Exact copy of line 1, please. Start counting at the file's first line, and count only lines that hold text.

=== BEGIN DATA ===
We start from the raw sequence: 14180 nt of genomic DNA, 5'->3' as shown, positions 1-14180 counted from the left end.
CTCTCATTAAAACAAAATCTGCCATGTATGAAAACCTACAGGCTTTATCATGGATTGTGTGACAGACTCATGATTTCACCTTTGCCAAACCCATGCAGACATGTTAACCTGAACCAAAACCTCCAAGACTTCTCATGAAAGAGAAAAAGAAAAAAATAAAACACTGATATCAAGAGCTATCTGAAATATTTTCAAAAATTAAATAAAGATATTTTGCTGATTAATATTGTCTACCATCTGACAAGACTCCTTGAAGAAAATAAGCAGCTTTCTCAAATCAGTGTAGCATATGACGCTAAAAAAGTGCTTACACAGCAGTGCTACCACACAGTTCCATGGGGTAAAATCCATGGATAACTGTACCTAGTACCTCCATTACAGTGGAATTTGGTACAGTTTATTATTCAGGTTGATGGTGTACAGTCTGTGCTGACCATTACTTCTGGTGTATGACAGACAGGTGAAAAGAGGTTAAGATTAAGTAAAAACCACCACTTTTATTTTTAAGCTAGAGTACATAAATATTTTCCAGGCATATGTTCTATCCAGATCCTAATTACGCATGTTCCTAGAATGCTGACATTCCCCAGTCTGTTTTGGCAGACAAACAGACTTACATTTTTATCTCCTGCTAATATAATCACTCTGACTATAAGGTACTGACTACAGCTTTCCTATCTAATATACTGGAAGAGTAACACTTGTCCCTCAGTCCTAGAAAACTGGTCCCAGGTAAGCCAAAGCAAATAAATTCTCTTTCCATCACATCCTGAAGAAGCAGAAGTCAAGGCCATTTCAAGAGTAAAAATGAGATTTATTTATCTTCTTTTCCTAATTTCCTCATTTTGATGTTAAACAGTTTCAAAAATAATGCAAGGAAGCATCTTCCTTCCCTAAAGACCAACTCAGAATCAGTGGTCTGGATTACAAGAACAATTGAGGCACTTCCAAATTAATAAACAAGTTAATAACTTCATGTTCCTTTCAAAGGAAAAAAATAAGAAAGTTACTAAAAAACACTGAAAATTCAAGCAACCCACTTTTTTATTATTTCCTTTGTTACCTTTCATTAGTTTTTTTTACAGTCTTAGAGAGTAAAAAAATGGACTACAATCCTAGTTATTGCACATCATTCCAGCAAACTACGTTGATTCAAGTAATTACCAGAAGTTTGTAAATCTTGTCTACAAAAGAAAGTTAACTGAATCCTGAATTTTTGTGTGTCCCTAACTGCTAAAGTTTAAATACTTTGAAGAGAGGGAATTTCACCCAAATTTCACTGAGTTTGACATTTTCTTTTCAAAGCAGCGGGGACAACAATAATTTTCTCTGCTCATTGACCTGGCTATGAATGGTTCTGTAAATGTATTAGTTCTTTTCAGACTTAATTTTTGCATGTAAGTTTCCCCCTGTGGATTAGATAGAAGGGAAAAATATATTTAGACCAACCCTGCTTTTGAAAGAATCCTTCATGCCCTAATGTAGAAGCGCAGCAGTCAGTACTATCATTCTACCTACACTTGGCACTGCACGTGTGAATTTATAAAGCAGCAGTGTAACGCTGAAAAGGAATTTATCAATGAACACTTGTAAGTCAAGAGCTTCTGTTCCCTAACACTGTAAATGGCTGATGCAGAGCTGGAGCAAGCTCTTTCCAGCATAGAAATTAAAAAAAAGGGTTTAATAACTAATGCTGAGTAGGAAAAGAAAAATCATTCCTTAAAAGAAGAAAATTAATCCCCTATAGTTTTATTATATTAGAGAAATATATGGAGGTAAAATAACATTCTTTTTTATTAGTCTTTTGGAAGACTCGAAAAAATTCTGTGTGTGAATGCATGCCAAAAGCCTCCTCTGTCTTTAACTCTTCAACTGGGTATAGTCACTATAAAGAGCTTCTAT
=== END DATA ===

We start from the raw sequence: 14180 nt of genomic DNA, 5'->3' as shown, positions 1-14180 counted from the left end.